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School BusRadio Gets Mixed Signals

Carlos Illescas
The Denver Post
March 5, 2009

Several school districts in Colorado are now receiving controversial school bus radio entertainment designed to calm the kids — but it has some parents annoyed over the musical and advertising content.

Douglas County, Denver and Aurora school districts are three of the seven in the state that offer BusRadio. Denver is in its second year of providing BusRadio, and while Littleton Public Schools jettisoned the system after a complaint, Denver hasn't had any problems, officials said.

"For us, it's all about bus safety," said Denver Public Schools spokesman Alex Sanchez. "We want to make sure that the kids can be in their seats listening to age-appropriate music that keeps them in their seats."

Others say BusRadio has nothing to do with safety. It's all about target marketing to children, a captive audience forced to listen to whatever pitch is being made without parents around to change the station.

"No school district should be making student-targeted advertising a compulsory part of the school day," said Josh Golin, associate director of the Campaign for Commercial Free Childhood in Massachusetts.

"If you're a parent and don't want your child to see cereal commercials on Saturday mornings, you can control that," Golin said. "Here, you are talking about something that parents don't have the ability to monitor content or advertising."

BusRadio, which is free to school districts and can generate a small amount of revenue for them, is produced at studios outside of Boston and reaches about 1 million listeners daily on more than 9,000 school buses in 24 states. It provides eight hours of programming a day — different shows and music for elementary, middle and high school students.

The shows are sent over the Internet to servers at the bus depots. Wireless connectivity sends the instructions on what to play to the individual buses.

Grade level plays into music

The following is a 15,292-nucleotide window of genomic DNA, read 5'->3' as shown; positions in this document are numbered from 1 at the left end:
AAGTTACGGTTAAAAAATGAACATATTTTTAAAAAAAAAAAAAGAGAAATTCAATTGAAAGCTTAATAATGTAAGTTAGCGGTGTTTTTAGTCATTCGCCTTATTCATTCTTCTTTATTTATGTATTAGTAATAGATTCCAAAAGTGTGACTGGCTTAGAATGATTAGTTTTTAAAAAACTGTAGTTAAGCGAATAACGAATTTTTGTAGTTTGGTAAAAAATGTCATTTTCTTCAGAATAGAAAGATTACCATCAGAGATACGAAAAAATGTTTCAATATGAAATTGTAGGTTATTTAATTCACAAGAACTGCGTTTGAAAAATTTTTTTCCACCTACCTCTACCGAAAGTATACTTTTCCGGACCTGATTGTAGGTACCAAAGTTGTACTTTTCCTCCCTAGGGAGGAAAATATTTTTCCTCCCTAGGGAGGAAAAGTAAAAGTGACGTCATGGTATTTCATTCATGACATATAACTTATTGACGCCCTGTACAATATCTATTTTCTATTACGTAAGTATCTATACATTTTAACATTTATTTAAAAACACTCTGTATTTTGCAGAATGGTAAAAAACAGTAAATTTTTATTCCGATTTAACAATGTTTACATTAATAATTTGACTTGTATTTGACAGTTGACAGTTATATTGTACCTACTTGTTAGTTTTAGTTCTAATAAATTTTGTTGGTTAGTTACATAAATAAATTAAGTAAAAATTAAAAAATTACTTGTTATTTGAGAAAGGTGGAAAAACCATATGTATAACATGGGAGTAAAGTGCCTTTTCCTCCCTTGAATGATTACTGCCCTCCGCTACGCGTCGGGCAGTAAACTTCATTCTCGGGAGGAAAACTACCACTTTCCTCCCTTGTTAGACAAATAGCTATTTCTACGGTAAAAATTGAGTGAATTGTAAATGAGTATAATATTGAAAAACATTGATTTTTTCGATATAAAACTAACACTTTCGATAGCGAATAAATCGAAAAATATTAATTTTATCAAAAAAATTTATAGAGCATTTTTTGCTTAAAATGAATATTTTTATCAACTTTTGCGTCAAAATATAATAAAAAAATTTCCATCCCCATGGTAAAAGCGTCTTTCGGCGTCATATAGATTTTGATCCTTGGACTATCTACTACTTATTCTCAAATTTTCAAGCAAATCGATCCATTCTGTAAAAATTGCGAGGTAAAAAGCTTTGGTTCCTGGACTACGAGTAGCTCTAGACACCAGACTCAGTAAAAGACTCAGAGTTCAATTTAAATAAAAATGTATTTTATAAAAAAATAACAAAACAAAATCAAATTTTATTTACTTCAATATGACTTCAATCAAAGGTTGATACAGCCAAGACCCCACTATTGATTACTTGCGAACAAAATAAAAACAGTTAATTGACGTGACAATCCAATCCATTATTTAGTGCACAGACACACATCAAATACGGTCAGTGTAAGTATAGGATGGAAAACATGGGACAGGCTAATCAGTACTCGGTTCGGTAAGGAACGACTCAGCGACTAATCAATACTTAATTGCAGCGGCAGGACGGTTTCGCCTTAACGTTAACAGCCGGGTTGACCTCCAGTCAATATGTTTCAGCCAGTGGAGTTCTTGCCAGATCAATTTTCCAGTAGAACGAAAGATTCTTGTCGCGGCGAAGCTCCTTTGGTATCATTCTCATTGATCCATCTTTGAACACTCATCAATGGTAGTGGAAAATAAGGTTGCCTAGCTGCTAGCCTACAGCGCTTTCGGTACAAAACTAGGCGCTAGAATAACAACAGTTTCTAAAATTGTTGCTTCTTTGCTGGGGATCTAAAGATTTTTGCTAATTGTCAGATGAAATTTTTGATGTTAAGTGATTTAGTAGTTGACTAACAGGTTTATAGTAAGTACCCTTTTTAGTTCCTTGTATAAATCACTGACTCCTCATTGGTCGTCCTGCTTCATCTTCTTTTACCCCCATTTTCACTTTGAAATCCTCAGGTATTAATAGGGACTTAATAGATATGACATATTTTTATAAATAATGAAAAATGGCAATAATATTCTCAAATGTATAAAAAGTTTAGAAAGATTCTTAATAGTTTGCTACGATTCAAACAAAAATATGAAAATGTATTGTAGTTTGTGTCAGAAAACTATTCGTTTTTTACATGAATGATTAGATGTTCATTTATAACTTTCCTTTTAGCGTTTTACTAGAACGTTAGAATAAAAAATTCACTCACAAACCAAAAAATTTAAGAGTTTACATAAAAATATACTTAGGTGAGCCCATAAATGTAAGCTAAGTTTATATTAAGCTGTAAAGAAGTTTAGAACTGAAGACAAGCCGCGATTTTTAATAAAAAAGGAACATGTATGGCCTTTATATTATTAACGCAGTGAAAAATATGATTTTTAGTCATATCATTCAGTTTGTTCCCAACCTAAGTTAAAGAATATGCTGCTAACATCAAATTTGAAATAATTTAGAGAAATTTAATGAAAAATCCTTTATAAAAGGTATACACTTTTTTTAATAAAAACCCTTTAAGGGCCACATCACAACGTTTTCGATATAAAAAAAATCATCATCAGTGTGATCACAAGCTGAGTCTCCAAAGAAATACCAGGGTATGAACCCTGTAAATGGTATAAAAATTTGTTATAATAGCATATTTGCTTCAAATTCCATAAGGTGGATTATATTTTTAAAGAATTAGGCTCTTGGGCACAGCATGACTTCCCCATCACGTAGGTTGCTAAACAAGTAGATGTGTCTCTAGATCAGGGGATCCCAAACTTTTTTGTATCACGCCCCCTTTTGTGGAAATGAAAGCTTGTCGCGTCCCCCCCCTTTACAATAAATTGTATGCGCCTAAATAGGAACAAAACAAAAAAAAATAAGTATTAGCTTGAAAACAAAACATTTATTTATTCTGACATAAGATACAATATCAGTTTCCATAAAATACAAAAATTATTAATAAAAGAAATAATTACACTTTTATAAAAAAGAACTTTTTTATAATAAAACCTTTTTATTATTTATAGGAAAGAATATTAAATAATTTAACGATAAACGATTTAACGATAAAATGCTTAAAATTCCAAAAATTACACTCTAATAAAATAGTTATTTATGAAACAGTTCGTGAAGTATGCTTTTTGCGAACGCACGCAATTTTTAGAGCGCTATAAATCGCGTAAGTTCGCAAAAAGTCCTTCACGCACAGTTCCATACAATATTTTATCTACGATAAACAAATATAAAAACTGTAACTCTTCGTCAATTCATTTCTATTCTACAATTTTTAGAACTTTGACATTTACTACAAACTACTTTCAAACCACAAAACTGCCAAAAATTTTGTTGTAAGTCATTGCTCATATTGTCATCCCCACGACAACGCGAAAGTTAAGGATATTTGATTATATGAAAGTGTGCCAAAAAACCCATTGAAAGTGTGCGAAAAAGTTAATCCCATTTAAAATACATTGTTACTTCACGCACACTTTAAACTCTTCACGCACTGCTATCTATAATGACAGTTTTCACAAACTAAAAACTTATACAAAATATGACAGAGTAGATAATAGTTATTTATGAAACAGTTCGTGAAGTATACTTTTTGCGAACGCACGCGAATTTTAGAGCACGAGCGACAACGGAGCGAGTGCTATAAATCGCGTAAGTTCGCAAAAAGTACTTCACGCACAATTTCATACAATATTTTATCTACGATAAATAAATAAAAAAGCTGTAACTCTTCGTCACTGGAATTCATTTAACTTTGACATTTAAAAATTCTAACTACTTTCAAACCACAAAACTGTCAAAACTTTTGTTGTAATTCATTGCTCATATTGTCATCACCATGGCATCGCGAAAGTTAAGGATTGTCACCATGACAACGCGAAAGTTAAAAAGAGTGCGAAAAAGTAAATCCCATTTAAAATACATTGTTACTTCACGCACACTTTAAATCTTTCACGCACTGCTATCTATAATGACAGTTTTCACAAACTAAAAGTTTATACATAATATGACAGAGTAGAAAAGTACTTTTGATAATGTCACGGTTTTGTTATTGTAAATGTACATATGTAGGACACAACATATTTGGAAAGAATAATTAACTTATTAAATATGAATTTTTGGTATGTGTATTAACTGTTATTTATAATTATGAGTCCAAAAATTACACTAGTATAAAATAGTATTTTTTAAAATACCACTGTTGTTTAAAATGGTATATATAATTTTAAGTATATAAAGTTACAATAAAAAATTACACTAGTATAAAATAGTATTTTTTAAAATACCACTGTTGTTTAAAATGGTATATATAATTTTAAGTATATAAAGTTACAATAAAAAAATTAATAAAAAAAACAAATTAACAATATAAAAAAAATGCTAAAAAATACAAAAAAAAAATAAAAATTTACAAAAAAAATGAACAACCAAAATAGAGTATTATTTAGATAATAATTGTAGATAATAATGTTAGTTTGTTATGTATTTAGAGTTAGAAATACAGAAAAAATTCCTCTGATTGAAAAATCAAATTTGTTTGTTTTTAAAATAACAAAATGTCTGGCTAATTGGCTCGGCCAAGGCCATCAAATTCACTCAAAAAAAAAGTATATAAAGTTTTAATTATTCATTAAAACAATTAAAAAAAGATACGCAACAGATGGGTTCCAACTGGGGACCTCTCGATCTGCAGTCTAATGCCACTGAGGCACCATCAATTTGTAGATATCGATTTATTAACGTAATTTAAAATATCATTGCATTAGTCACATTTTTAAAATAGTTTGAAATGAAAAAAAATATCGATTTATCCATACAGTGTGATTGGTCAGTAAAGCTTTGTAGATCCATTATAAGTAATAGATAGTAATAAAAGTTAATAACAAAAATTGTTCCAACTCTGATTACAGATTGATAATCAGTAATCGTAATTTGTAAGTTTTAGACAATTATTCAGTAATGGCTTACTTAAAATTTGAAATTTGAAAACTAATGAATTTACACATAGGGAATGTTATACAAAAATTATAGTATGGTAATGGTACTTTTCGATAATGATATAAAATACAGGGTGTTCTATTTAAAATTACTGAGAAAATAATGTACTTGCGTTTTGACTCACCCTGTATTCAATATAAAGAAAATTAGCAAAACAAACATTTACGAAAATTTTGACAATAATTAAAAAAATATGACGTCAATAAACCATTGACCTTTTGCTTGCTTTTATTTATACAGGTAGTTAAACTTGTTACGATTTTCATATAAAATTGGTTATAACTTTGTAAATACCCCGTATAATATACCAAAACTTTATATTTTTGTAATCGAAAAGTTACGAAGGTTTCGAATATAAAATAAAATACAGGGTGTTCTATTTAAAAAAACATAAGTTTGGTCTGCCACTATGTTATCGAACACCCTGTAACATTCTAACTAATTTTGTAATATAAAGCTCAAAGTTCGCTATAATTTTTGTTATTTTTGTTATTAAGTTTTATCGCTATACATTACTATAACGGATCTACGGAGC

Students can call a 1-800 number or go to the BusRadio website to select music they'd like to hear the next day.

Elementary-age students get Disney-type music, such as Miley Cyrus, or the Jonas Brothers. Middle and high schools get music they like, too, like Rihanna and Beyonce. Inappropriate lyrics are "sanitized" by using a radio-edited version of the song.

There are about four minutes of commercials an hour, which is less than regular radio. BusRadio declines to disclose its advertisers, but the Campaign for a Commercial Free Childhood says Bratz toys, the WB network and Cingular wireless have been among them. Programming also features public-service announcements, such as messages about staying in school, reading and exercising.

All the districts share 5 percent of revenues generated by the ads, but the amount can be small. During a brief trial, Littleton could have collected just $200 but gave the money back. DPS did not respond to questions on how much the district has earned from BusRadio.

Steve Shulman, president of BusRadio, said the service is a better alternative than regular AM or FM stations, which sometimes feature wacky deejays who can be inappropriate.

"It should be Dannon yogurt instead of Budweiser," Shulman said of the ads. "We won't accept anything that is age inappropriate. No alcohol or cigarettes or anything like that. We don't even have sugary snacks or drinks."

Even so, some parents don't want to see advertisers targeting their children in a school setting.

"I'm 100 percent opposed to marketing having more access to my children than they already do," said Rainey Wikstrom, mother of two DPS children who ride the bus. "I monitor television, movies, video games and who my children are exposed to. But there's no way to monitor what's playing on the bus."

DPS parent Chris Shelton said the district did a poor job of informing parents about BusRadio. He stumbled onto it by accident, when he was searching the DPS website about a late bus and found information about BusRadio.

"I'm not surprised that mainstream media found another way to get commercials in through pop culture to kids," said Shelton, whose daughter goes to Ebert Elementary.

"It's my music; I like it"

One concern by Obligation Inc., a child advocacy organization in Alabama, is that BusRadio plays "clean songs" but by performers who sing about sex, drugs and violence. A child who hears a song on a bus may go out and buy that CD.

"They play songs that they call age appropriate but by artists known for explicit lyrics," said Jim Metrock, president of Obligation Inc.

Students seem to enjoy the music — even if several were listening to their own MP3 players rather than BusRadio during an after-school ride Tuesday. Still, after a long day of Colorado Student Assessment Program testing, some Hamilton Middle School students in Denver wound down on by listening to BusRadio.

"It's my music; I like it," said Hamilton sixth-grader Yesenia Arreola, who was singing along to a Rihanna song. "It relaxes me."





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